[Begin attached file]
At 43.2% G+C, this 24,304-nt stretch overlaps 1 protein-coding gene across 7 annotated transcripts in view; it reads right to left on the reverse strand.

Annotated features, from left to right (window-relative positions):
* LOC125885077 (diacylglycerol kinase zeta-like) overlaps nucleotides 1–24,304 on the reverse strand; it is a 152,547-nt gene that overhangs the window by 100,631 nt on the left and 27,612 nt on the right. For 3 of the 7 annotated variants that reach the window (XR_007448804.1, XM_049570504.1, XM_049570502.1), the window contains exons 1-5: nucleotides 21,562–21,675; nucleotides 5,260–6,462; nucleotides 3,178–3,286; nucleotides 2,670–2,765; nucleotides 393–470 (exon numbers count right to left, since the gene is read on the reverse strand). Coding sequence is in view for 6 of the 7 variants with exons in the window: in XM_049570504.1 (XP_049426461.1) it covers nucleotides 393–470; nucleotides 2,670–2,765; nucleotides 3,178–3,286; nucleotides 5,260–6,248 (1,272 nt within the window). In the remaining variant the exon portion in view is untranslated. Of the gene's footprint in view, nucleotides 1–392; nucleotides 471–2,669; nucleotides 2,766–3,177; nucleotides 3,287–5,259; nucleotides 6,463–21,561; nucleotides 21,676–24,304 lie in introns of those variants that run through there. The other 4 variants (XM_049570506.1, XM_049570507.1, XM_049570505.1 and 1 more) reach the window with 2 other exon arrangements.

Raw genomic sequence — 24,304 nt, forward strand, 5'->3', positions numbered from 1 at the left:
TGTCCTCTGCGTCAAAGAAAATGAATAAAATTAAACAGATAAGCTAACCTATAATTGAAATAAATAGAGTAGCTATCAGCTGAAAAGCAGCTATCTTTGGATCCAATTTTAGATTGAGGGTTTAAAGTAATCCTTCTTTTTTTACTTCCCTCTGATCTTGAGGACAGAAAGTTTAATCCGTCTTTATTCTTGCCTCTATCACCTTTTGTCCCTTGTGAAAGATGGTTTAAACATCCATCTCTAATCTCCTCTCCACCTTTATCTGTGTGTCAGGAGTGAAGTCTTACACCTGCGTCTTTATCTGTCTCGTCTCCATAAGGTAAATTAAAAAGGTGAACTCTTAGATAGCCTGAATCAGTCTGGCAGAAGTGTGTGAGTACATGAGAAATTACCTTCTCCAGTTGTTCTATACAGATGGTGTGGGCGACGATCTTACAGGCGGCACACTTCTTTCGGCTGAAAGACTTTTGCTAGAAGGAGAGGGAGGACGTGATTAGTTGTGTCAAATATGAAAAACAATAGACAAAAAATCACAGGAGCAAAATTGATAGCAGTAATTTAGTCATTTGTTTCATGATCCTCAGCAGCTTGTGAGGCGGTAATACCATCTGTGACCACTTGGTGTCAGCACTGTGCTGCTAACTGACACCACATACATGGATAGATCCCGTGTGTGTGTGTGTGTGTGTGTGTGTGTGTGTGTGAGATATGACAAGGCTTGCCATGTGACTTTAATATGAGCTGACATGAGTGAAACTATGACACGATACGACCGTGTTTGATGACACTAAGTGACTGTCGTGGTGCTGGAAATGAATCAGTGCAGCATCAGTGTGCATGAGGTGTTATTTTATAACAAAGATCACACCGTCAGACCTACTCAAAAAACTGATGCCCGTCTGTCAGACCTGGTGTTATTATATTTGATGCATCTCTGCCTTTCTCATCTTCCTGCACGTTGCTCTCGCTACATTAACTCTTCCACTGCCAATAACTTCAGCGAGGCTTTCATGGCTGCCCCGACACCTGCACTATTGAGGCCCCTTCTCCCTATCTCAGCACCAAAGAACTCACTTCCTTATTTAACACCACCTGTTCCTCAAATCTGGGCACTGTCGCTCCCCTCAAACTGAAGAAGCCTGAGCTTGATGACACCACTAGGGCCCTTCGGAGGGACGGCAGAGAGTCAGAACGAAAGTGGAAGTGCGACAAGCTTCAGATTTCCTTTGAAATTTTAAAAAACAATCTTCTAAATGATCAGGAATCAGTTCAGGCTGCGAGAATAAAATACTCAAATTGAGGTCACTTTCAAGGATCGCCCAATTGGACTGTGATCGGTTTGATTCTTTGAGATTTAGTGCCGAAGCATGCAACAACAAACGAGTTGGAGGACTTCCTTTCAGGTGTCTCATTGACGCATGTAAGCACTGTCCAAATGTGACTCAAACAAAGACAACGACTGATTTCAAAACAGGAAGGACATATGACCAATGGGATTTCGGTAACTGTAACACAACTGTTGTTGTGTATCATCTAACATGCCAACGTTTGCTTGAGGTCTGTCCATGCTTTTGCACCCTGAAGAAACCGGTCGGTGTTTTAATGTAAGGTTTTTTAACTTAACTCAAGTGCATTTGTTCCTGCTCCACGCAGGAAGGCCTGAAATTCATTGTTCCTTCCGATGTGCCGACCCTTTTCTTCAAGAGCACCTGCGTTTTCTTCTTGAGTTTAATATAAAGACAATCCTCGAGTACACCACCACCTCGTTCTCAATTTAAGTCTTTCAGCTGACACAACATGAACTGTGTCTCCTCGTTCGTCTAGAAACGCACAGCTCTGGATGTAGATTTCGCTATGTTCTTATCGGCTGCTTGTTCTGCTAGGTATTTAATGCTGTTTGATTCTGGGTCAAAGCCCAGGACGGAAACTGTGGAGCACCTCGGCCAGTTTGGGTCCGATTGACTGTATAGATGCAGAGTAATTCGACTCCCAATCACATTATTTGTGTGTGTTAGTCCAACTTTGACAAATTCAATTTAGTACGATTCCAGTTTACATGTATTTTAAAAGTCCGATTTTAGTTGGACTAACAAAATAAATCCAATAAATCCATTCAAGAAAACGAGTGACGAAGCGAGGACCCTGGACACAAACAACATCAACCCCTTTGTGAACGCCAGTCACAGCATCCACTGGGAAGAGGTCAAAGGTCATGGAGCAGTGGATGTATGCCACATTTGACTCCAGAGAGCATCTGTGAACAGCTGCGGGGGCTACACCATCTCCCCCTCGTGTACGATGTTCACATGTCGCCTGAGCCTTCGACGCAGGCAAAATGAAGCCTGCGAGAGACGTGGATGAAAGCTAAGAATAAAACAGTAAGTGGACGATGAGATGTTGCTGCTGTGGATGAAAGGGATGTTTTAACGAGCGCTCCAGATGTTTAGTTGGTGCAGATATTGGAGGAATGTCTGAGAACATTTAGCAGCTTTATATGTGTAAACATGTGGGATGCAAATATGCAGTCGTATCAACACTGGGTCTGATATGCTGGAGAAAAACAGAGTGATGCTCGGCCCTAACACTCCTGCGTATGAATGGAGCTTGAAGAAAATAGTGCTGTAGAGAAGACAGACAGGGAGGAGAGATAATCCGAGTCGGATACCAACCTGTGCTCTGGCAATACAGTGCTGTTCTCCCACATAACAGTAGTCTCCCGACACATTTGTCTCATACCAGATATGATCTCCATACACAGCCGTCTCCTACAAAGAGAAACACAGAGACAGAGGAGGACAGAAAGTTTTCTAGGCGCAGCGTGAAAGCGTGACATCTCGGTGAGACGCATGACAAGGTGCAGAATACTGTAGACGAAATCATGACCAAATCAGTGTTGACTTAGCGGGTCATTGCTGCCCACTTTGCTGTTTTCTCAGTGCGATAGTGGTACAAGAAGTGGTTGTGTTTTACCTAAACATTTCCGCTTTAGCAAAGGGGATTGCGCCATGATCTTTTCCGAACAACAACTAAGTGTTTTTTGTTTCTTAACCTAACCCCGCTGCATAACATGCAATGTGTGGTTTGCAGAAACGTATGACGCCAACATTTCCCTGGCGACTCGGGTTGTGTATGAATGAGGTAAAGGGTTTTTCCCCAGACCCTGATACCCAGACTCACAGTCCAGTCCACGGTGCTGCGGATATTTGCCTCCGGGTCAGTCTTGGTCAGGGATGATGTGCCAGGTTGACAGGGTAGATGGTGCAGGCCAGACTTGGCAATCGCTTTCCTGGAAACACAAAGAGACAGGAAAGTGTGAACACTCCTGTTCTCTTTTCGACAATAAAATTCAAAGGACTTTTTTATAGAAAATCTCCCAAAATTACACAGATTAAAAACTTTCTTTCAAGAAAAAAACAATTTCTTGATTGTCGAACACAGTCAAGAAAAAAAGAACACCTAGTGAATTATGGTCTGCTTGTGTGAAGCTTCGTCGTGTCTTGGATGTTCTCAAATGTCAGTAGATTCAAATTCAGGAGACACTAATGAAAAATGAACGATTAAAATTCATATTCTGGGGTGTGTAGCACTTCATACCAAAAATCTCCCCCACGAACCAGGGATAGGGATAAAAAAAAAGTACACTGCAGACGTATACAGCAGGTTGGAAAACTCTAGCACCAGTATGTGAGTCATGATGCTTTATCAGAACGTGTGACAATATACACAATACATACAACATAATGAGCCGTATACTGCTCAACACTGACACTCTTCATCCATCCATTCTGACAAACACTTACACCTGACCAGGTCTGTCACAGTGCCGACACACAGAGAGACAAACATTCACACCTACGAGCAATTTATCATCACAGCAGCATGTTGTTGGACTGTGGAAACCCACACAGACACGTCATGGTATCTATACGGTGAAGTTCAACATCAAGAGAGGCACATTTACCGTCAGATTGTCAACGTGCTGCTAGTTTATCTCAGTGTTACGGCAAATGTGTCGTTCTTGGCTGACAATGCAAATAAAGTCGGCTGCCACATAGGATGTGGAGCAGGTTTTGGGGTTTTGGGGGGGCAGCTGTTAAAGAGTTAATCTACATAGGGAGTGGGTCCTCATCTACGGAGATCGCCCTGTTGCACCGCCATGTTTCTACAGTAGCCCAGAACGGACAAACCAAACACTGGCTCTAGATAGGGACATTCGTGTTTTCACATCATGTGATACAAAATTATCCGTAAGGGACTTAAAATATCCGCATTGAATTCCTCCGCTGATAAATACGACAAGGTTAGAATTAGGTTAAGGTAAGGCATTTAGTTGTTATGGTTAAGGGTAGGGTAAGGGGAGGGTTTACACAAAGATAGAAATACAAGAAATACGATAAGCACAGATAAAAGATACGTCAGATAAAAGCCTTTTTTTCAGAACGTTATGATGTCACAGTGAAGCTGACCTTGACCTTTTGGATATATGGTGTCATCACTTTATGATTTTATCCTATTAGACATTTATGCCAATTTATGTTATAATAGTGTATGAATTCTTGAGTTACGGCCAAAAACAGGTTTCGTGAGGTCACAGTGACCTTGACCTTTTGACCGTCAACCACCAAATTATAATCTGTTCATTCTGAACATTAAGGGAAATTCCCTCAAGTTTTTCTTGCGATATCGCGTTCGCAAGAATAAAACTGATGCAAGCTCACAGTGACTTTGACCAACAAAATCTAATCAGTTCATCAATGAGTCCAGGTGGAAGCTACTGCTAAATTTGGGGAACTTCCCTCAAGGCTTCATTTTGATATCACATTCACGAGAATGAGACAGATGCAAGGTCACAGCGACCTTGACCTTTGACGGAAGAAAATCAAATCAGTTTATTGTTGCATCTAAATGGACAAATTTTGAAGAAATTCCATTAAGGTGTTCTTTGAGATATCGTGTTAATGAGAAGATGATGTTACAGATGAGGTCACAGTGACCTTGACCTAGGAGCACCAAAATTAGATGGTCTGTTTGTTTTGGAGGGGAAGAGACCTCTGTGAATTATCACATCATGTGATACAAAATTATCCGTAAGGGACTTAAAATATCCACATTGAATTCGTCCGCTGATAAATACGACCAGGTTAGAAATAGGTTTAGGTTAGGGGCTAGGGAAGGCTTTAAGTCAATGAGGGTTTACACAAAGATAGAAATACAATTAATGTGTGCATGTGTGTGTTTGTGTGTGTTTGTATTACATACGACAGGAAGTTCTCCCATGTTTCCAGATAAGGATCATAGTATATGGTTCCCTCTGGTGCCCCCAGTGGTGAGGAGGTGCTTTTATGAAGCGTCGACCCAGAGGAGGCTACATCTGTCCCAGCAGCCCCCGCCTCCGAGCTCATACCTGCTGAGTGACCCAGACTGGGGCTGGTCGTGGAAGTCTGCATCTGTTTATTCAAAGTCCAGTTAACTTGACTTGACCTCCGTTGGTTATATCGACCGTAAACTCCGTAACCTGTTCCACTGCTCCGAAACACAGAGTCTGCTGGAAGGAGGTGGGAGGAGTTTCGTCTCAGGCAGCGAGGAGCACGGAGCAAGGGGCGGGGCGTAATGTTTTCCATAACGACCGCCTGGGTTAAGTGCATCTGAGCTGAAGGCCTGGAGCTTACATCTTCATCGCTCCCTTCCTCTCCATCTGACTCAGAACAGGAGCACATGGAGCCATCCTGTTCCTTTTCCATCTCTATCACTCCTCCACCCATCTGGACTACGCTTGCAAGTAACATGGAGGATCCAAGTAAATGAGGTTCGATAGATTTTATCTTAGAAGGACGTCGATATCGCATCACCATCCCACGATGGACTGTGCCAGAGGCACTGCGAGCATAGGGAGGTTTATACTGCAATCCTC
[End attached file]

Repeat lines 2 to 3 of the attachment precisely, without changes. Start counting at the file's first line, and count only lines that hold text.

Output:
Annotated features, from left to right (window-relative positions):
* LOC125885077 (diacylglycerol kinase zeta-like) overlaps nucleotides 1–24,304 on the reverse strand; it is a 152,547-nt gene that overhangs the window by 100,631 nt on the left and 27,612 nt on the right. For 3 of the 7 annotated variants that reach the window (XR_007448804.1, XM_049570504.1, XM_049570502.1), the window contains exons 1-5: nucleotides 21,562–21,675; nucleotides 5,260–6,462; nucleotides 3,178–3,286; nucleotides 2,670–2,765; nucleotides 393–470 (exon numbers count right to left, since the gene is read on the reverse strand). Coding sequence is in view for 6 of the 7 variants with exons in the window: in XM_049570504.1 (XP_049426461.1) it covers nucleotides 393–470; nucleotides 2,670–2,765; nucleotides 3,178–3,286; nucleotides 5,260–6,248 (1,272 nt within the window). In the remaining variant the exon portion in view is untranslated. Of the gene's footprint in view, nucleotides 1–392; nucleotides 471–2,669; nucleotides 2,766–3,177; nucleotides 3,287–5,259; nucleotides 6,463–21,561; nucleotides 21,676–24,304 lie in introns of those variants that run through there. The other 4 variants (XM_049570506.1, XM_049570507.1, XM_049570505.1 and 1 more) reach the window with 2 other exon arrangements.